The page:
Elon Musk to Build New Las Vegas Tunnel

MONDAY, MARCH 18, 2019

Recently, the Las Vegas Convention and Visitor Authority’s board of directors approved Elon Musk’s Boring Company for the construction of an underground express tunnel connecting downtown Las Vegas, the city’s convention center, airport and other points of interest.

The proposed transit line involves digging a 2-mile tunnel that will cost about $35-55 million.

Boring Tunnel Projects

The Boring Company completed its first test tunnel in November 2018, located in Hawthorne, California, for $10 million. The tunnel is a 1.14-mile-long test track that began at the parking lot of Space X’s Hawthorne, Los Angeles, headquarters, and ended at what will eventually become O’Leary Station.

The tunnel is expected to transport passengers 155 miles per hour. Once a vehicle is lowered onto an electric skate by elevator, it will be entered into Hyperloop—a reduced pressure tube that could shoot pod-like vehicles faster than an airliner.

From the Los Angeles Metro to the Dodger Stadium, Musk and Boring are also working to complete a 3.6-mile-long one-way structure. A high-speed transport tunnel connecting the Chicago-O’Hare airport and downtown is also in the works. Future plans for Boring even include plans for a tunnel between Baltimore and Washington, D.C., in New York, Pennsylvania and Silicon Valley as well.

And, at the beginning of this month, The Boring Company announced that the company’s next-generation tunnel borer, Line-Storm, could be active within the next month or shortly after. The new machines have been used to complete the mentioned city transportation projects. This tunneling method is reportedly roughly 10 times cheaper than traditional tunnel construction.

The Pitch

The LVCVA selected Boring Company as one of the firms to enter into exclusive contract negotiations to design, construct and operate a Loop system for the Las Vegas Convention Center. The loop is to provide a fast and convenient transportation option for convention and trade show attendees on the LVCC campus.

According to The Boring Company, a typical walk from the New Exhibit Hall to the existing North/Central Hall averages about 15 minutes; the same trip through the LVCC loop will take approximately one minute. Once inside a AEV, which are Tesla Model X and Model 3 vehicles, the modified chassis will be able to transport up to 16 passengers with sitting and standing room at 155 miles per hour.

“We hope to explore the opportunity to move this kind of technology into the entire city,” said Steven Hill, CEO of LVCVA.

“We’ve long recognized that as Las Vegas continues to grow, we have some chip points in moving people. There’s not room on the surface really to add lanes on the road every place we need them, particularly up and down the Strip and to the airport. So being underground is something that is very attractive.”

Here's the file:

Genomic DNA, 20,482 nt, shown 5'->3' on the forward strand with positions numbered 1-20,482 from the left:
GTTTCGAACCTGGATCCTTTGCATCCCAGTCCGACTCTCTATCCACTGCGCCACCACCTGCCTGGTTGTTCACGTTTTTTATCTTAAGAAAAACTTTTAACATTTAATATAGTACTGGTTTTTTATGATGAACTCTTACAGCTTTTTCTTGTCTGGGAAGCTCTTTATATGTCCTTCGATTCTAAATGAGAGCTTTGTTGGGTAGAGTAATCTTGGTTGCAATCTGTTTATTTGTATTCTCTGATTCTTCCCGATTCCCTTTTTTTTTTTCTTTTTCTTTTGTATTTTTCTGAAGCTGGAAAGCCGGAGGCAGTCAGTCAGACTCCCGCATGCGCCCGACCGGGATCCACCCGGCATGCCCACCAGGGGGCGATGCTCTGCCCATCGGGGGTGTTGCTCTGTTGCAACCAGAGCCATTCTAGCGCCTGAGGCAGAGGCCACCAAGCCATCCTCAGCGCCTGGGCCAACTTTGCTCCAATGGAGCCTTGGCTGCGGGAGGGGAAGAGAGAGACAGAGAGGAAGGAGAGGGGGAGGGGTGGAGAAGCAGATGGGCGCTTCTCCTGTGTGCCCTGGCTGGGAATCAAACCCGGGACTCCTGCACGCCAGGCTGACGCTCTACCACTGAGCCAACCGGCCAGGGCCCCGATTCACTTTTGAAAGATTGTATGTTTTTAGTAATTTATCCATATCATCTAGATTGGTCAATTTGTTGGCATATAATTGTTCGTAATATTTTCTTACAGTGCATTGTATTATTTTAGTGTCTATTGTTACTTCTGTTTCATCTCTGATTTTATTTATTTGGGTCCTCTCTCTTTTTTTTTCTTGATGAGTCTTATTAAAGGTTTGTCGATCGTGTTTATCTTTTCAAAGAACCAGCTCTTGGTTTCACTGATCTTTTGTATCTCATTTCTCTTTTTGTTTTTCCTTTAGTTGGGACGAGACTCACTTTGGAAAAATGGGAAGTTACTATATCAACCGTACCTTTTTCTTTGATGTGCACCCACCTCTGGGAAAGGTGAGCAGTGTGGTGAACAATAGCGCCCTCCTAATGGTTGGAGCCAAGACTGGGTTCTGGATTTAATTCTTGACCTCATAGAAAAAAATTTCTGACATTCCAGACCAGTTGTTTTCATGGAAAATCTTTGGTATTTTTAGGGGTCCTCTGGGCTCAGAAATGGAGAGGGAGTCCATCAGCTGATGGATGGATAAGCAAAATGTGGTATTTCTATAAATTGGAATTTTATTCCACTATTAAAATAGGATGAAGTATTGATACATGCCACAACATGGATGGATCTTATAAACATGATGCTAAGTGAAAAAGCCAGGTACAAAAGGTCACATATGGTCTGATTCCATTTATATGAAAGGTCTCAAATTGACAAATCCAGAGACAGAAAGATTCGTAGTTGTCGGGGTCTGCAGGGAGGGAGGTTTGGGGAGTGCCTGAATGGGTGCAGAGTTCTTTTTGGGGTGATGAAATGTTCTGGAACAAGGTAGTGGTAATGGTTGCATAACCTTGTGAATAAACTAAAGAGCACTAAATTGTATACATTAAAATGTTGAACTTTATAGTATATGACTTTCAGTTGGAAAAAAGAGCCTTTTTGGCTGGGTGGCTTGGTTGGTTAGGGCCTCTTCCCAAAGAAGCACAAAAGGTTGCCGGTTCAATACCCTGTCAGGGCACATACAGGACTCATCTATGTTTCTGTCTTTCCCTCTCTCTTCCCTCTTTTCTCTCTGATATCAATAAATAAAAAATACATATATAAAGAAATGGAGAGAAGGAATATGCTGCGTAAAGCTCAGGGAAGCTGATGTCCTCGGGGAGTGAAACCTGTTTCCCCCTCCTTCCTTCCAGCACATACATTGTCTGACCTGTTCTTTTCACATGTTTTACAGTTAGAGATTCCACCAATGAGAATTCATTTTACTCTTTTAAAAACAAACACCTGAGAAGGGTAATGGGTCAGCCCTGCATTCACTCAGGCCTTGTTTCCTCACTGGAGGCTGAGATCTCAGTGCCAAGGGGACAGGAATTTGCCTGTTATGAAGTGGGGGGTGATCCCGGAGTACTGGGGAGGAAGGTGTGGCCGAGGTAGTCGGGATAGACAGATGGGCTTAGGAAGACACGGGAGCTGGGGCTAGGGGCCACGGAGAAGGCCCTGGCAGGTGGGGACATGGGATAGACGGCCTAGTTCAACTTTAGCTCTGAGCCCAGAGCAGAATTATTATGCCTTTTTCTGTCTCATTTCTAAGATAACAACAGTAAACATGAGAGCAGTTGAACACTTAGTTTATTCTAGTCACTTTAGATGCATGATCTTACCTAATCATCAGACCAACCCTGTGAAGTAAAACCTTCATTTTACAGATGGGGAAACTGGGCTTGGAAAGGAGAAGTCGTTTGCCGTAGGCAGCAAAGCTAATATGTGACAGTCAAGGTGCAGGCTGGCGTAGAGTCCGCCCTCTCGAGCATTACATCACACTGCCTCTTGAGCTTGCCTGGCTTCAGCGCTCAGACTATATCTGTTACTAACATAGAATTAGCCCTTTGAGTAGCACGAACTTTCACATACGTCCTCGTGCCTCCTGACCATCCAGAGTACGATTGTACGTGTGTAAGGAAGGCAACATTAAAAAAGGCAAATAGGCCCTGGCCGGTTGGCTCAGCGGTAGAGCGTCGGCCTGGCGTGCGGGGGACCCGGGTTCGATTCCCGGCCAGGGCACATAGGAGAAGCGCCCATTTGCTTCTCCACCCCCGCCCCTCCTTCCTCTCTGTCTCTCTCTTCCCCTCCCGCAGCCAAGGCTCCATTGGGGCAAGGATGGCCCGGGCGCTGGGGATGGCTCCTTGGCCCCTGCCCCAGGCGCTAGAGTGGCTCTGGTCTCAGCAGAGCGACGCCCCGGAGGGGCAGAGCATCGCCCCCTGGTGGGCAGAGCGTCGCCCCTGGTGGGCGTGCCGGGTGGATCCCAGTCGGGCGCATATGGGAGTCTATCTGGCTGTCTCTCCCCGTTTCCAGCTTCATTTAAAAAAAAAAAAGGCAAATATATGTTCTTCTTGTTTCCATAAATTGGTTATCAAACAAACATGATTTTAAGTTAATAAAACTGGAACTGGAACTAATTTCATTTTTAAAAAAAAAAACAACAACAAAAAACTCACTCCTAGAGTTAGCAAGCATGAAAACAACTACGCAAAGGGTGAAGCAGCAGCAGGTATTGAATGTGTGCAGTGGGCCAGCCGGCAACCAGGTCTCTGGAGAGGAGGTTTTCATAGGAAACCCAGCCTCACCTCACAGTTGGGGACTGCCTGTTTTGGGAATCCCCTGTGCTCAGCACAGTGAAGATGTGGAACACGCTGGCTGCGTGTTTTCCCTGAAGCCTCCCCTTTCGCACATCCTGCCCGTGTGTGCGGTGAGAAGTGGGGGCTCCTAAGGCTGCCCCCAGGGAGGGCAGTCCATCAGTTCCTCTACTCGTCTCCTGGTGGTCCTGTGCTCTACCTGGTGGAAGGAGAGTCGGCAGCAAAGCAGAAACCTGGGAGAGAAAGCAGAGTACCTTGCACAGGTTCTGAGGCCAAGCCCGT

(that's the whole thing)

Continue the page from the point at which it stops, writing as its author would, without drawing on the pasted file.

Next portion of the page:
With a price tag only a fraction of their competitors, The Boring Company prides itself on significantly reducing the cost of tunneling, which can run as much as $1 billion per mile.


On March 12, the LVCVA approved the company's proposal, although there is still much to be done. Moving forward, The Boring Company will have to work with LVCVA on the specifics of the tunnel’s design, construction and operational plans. A meeting has been planned for this June for contract approval.

Once approved, the company goal is for the system to debut by January 2021, before the Consumer Electronics Show. Although, Musk believes the tunnel could be operational by the end of the year, according to Twitter:

History and political headwinds suggest that the tunnel’s construction might not run as smooth as Musk hopes, however. But Las Vegas has confidence in the startup and is “committed to innovation” for what could possibly be Boring’s first commercial undertaking. Unlike some of its other high-profile projects, Hill doesn’t expect permitting processes in the Las Vegas area will put the project behind schedule.

"It's really innovative. I think it will be an attraction in and of itself, frankly," said Hill.

The LVCVA is currently looking at options that would allow 4,400-11,000 people to use the system per hour. That kind of volume would depend on the station sizes and number of vehicles, estimated to be between 90 and 140, within the tunnels.

Additional anticipations for the project include optional routes for the tunnel to expand and connect to the Las Vegas Strip, McCarran International Airport and the city’s downtown area. A magnified expansion could be the solution to congestion affecting these areas.

Steve Davis, president of The Boring Company, concluded: “If the community likes it, and they come, they ride at the convention center and they say 'This is great. It's comfortable. It's fast. It's awesome.' Well, there are other places it can go.”


Tagged categories: Contractors; Contracts; Government contracts; Industrial Contractors; Infrastructure; NA; North America; Program/Project Management; Tunnel

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